Feb. 03 2011 11:55 AM
Nes from Manhattan

Speaking from the center of a transitioning former smoker, I understand that many smokers are inconsiderate to others, and reading some of the comments posted by supporters of the smoking ban, one understands that their complaints are real and legitimate. While I am sensible to these grievances, I get the impression many of these same advocates for the law change are not taking into serious consideration the right of the smoker, and the penalties he or she is already paying. Are cigarette prices $10-12 in NYC alone? That's an excessive tax penalty for a New Yorker to pay. And arent these same smokers paying city taxes, which in turn oversees most of the New York City parks?

Feb. 03 2011 11:55 AM
JT

These are among the places they visit and I wonder what will happen as tourists get slapped with fines on their vacations.

Feb. 03 2011 11:54 AM
MP from Brooklyn

So many of these comments and callers have just reinforced for me how obnoxious smokers can be.

Feb. 03 2011 11:54 AM
Iguanaluv from Sunset Park, Bklyn

Thank goodness! It's about time. I can't stand being forced to inhale second hand smoke. It disgusting! If I wanted to smoke I would light a cigarette and smoke it of my own free will but I don't!

Smokers are so inconsiderate. There's enough crap in the air to breath without having to breath in someone's second hand smoke.

Feb. 03 2011 11:54 AM
Dave from Manhattan

Very, very dangerous manipulation and use of power. Smokers are an easy target. Neither cigarettes nor smokers bother me. However, Bloomberg and Quinn do.

Feb. 03 2011 11:54 AM
carolita from nyc

How many times have I finally found a seat in the Broadway pedestrian mall midtown only to find myself seated next to a smoker whose smoke is going directly into my nostrils as I try to have my lunch in the fresh air and sunshine? YES. I'm glad for this new law. Let the smokers find somewhere else to smoke. Or let them smoke e-cigarettes, which are not offensive at all. Auto-exhaust is like ambient noise, not at all in the same category.

Feb. 03 2011 11:54 AM
marissa from Manhattan

Yayyyyyyyyyyyyy!

Feb. 03 2011 11:54 AM
Patricia from FH

I think it's great! Ban the smoking from the public places. I'm sick of choking because someone wants to stand next to me and puff away....I have a right to enjoy the parks and beaches too.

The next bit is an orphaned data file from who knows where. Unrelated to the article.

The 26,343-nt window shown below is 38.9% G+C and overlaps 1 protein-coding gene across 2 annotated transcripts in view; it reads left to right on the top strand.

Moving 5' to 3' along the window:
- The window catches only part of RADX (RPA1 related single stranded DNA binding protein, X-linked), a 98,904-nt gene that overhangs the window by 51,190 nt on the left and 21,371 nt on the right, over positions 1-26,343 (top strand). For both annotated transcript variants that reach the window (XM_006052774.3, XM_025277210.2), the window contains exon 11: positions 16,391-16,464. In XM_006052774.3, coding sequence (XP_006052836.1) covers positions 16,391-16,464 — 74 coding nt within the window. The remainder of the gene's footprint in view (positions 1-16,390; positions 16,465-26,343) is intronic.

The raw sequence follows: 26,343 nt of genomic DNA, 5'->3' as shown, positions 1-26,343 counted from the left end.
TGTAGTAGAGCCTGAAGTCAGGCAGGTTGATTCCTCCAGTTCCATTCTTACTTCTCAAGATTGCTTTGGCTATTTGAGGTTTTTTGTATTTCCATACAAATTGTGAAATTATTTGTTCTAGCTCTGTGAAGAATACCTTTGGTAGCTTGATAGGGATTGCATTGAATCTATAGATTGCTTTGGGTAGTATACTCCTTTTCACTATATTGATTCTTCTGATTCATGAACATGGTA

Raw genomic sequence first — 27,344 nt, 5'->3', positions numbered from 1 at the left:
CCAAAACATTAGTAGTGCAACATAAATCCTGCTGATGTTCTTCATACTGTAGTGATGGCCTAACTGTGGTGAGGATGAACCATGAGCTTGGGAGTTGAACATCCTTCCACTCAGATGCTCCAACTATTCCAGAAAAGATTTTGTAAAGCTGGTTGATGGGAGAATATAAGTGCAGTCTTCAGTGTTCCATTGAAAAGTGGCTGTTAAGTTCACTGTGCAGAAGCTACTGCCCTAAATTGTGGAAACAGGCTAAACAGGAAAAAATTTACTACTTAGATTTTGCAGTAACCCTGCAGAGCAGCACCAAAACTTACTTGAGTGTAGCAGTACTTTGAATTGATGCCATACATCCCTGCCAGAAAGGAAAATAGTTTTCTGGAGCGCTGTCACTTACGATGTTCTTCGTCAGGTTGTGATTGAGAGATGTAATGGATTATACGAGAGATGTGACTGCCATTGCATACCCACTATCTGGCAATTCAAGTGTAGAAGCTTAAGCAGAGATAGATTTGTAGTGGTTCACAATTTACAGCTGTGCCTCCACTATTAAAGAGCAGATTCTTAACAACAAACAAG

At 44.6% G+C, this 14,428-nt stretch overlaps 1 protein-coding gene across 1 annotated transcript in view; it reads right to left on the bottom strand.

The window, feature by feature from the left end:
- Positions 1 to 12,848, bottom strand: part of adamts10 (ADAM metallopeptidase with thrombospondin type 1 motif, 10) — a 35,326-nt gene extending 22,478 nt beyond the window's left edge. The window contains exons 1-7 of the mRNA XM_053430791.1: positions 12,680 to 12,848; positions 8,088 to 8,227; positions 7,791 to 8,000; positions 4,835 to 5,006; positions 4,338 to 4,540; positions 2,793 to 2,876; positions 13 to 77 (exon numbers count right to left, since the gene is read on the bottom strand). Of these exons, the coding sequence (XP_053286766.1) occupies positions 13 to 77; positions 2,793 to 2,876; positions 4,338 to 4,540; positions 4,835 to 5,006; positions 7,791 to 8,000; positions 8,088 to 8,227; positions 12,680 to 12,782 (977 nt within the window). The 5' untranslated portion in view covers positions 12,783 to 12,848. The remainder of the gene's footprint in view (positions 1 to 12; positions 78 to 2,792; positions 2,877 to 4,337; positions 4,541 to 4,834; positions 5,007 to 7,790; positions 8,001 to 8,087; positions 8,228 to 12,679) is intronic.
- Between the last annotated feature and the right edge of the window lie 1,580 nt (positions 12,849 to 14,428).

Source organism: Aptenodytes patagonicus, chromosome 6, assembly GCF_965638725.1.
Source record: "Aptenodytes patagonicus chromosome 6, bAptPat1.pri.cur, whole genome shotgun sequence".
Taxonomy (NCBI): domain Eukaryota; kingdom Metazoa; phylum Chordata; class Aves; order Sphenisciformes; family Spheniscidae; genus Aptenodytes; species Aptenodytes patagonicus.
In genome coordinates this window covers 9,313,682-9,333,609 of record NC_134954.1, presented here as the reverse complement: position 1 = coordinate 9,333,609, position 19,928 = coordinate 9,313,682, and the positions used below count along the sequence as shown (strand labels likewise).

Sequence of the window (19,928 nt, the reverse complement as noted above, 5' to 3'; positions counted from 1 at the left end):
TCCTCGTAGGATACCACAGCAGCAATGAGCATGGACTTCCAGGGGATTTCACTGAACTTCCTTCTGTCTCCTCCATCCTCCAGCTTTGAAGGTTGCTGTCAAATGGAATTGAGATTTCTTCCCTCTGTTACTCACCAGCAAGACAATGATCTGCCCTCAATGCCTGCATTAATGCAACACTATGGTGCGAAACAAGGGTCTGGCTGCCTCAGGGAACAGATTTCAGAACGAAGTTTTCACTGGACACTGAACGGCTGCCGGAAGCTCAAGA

Feb. 03 2011 11:54 AM
Dennis Gagomiros from UWS

Ridiculous. I'm not a smoker, but this goes too far. It's plain old stupid. Try enforcing it. Folks smoke pot in the parks with impunity, now. Stupid idea.

Feb. 03 2011 11:53 AM
Charlie Roberts from Highlands, NJ

Enough already!

OK . . . here's the deal . . . pass the smoking ban but repeal the taxes on cigarettes.

Fair enough?

Feb. 03 2011 11:52 AM
brian from brooklyn

I'll give up smoking and take up driving and barbecuing.

Feb. 03 2011 11:51 AM
JT

Is this about curbing second smoke? I would think that's more an issue on the crowded sidewalks than the areas this ban affects.

Feb. 03 2011 11:51 AM
Mike from Park Slope

John B.,
Car emissions should also be regulated. This is not an either-or issue. In CA, smoking is banned most places and car exhaust is controlled by the strictest emission standards in the country. Every year a car owner must get their car smog checked to make sure its up to code. While LA still has volume issues, the air quality has improved considerably and the combination of car laws and smoking laws has made breathing better for everyone.

Feb. 03 2011 11:45 AM
MP from Brooklyn

I think that Nick from UWS has amply demonstrated the problem of inconsiderate smokers - "I'll smoke anywhere I god**mn f***king well please." Nice.

Feb. 03 2011 11:42 AM
valerie opielski from brooklyn

right now smokers are the all the rage in bad guys, but the reason smoking is a societal issue has a lot more to do with economics, marketing and business practices than some poor schmuck who pays taxes and now can't smoke either inside OR outside.

there are a lot bigger "bad guys" walking around the planet right now and i think this law is frivolous, unenforceable, hypocritical and a distraction from much more important things. ban cars from the city and stop charging $6/per pack per day, on the back of each poor addict, then we can talk about health concerns for real.

moreover, let's not ignore the bigger picture, that the US approach to drugs and drug laws has created a shadow economy, in which the various tiers of government benefit as much as any drug lord from drug use, be it legal [via taxes et al] or illegal [via police/security jobs, seizures, creation of a permanent underclass of addicts, etc.

this law is SO not an example of the honorable "american spirit" that our country strives to have a reputation for.

thank you.

Feb. 03 2011 11:42 AM
Nathaniel from Roosevelt Island

Smoking should be banned in public places. There have been many times I am in public spaces where smokers decide to light up and enjoy a cigarette or cigar. They don't see me hours later coughing, or cleaning my clothes. People's rights are end at the tip of their nose. We all have the right to clean air, there is no constitutionally protected right to smoke where ever one wishes. The smoker inhales smoke through a filter, yet they are subjecting the rest of the public unfiltered carcinogens The mayor should sign the bill.